Father Time catches up with everybody, but that doesn’t mean life has to pass you by.
Those aren’t Tim Dwight’s exact words, but that is his message.
It’s been his message ever since Dwight retired from the NFL as a receiver and return specialist following the 2007 season.
When Dwight isn’t working in the solar energy business, the former City High and University of Iowa star in football and track is busy searching for new ways to stay active.
His latest endeavor will be to compete in 25 events at the Summer Iowa Games in July to mark its 25-year anniversary.
Among the events on Dwight’s to-do list are a 5-kilometer run, the 200-meter dash, archery, table tennis and free-throw shooting, among others.
By participating in so many events, Dwight, 35, wants to spread awareness about the importance of being physically fit.
“One thing we’re sort of missing out on in our society nowadays is being athletic in general and taking part in activities that promote health, that promote tradition, promote competition and teamwork,” Dwight said.
This also is another unique way for Dwight to challenge himself physically now that he’s retired from playing football.
And for his competitors, it’ll be a chance to compete against one of the best and most well-known athletes this state has ever produced.
Some of the events, such as the 200, will cater to Dwight’s strengths. He won the race four times in high school and has been clocked in under 21 seconds.
Dwight’s goal now is to break 23 seconds, which most people in their mid-30s would only dream of doing.
But on the other hand, shooting free throws is hardly one of Dwight’s strengths. And yet he looks forward to giving it a shot, no pun intended. He described himself as being about a 50 percent free-throw shooter on a good day.
“I’m going to try and be as competitive as possible,” Dwight said. “But I’ve got to start training for this come June.”
Retired City High track and field coach John Raffensperger has known Dwight long enough to know that if anybody can handle such an extensive workload, it’s Dwight.
“You never want to put anything past him, not being able to do something,” Raffensperger said. “You just put a challenge out there for him, and he’ll rise to the occasion if he can.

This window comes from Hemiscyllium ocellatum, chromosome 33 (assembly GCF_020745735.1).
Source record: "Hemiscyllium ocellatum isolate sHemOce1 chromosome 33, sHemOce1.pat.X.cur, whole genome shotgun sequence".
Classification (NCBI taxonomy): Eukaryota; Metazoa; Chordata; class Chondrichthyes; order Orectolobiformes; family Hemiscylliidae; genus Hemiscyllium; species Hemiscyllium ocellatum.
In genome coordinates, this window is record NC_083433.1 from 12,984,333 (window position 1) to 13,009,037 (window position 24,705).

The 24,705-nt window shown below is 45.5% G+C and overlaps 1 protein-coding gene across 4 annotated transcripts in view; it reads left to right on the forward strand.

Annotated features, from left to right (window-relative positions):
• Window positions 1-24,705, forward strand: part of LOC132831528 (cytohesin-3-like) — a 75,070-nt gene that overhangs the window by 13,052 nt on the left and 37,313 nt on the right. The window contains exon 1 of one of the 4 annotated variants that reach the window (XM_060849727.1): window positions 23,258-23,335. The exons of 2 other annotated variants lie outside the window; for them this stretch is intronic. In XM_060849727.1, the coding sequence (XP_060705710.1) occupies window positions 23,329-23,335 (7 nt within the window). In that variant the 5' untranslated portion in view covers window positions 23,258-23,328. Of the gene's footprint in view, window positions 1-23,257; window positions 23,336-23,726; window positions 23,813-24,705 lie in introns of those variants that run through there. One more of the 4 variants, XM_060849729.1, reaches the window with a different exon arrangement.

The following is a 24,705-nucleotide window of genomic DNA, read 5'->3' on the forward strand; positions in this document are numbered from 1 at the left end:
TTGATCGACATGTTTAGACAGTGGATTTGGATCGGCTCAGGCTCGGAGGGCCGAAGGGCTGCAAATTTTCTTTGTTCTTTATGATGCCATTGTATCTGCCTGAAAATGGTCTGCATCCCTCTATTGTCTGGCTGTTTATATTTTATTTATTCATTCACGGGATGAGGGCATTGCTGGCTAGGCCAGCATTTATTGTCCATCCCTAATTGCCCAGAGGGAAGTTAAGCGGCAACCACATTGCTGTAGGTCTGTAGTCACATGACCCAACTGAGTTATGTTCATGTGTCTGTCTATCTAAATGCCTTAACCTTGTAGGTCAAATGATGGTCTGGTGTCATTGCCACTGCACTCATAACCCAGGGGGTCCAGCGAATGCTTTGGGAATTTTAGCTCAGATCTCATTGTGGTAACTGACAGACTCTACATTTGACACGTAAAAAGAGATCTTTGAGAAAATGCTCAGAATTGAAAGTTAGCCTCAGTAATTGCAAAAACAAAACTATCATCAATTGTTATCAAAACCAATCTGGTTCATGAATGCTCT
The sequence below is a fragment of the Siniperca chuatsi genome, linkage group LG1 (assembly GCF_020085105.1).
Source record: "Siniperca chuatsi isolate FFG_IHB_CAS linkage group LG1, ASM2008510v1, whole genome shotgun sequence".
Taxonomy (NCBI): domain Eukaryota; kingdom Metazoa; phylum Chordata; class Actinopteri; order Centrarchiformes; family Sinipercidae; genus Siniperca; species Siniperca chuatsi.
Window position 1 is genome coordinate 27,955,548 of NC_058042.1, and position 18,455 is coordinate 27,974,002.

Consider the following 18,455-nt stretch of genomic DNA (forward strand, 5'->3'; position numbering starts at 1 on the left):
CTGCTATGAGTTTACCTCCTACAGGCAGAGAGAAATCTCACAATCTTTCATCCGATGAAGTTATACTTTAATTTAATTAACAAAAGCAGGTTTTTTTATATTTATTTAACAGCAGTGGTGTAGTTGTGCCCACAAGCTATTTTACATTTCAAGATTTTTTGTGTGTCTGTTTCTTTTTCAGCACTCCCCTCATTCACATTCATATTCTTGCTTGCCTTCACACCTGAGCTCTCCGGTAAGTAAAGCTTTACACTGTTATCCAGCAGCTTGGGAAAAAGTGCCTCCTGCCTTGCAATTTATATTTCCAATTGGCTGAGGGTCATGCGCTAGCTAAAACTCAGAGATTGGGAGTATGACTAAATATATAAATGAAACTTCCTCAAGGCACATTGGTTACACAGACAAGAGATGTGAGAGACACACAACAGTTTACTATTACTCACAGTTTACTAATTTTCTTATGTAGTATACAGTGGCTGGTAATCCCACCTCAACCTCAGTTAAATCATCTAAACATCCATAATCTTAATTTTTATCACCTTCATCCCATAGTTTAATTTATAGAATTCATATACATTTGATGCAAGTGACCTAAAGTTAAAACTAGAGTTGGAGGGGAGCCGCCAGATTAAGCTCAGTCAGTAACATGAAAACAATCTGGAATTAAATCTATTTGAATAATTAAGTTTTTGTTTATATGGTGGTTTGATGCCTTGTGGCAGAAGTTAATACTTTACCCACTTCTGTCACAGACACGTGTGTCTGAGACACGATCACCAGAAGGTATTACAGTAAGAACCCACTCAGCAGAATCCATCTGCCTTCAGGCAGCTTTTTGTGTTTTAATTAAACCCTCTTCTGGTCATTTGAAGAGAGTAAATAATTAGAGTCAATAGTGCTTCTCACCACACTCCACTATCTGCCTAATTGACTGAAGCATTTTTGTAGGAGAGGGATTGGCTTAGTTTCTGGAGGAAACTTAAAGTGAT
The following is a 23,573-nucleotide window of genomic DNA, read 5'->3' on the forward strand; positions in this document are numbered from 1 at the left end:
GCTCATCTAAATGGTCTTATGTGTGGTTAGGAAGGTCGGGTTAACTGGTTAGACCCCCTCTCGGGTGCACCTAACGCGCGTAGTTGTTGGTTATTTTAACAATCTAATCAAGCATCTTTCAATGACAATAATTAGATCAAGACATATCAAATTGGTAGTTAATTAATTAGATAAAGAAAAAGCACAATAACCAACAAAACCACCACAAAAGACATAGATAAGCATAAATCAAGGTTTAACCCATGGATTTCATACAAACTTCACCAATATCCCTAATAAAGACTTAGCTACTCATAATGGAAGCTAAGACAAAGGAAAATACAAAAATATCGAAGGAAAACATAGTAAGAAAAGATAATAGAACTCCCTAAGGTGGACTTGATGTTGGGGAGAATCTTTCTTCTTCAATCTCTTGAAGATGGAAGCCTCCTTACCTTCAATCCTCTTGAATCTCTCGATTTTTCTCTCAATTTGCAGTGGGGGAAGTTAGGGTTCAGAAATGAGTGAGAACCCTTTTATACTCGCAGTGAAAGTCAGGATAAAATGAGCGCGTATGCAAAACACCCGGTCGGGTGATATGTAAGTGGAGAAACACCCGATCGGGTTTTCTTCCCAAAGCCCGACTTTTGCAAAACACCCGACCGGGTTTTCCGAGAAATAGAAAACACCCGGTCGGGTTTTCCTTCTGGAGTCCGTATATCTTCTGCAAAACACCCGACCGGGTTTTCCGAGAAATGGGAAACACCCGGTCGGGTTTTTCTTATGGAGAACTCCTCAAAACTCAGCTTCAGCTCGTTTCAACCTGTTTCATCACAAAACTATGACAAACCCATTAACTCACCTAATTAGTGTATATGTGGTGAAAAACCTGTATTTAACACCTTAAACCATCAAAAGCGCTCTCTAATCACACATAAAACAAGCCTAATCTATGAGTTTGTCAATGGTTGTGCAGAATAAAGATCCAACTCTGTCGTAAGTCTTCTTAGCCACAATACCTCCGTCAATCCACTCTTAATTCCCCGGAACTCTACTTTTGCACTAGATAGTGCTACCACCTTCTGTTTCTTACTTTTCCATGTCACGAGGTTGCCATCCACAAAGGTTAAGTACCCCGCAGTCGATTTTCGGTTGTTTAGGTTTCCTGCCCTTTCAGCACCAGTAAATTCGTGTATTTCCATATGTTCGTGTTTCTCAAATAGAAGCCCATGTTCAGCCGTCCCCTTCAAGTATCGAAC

“And even if he can’t, he’ll still do it.”
Since retiring from the NFL, Dwight has climbed Mount Kilimanjaro and competed in triathlons and other road races.
The Iowa Games provided one of the first stages for Dwight to showcase his immense talent.
He was still a few years from becoming a star in both football and track and field when the Iowa Games started in 1987.
Dwight broke 11 seconds in the 100-meter dash for the first time while competing in the Iowa Games before his freshman year of high school. He also competed in the 200 and the 400 at the Iowa Games.
He has stayed involved with the Iowa Games over the years, including running in a relay race about a decade ago with former Northern Iowa star hurdler and current Iowa assistant track coach Joey Woody.
But unlike Dwight, who played 10 seasons in the NFL, most of the competitors in the Iowa games aren’t celebrities.
They’re just ordinary folks who enjoy the opportunity to compete on a big stage once a year.
They’re people whose playing days are behind them but who still have a burning desire to keep playing.
“It gives motivation for people once they’re outside of high school or college to keep pursuing a sport or an activity that they fully enjoy,” Dwight said. “And they can practice it throughout the year and compete against other participants.
“I think it’s very important to keep these kinds of activities involved in the community. It brings people together. It’s a great venue.”
It’s a great venue that’ll be even better this summer because of Dwight’s presence.
Category: Iowa Hawkeyes Football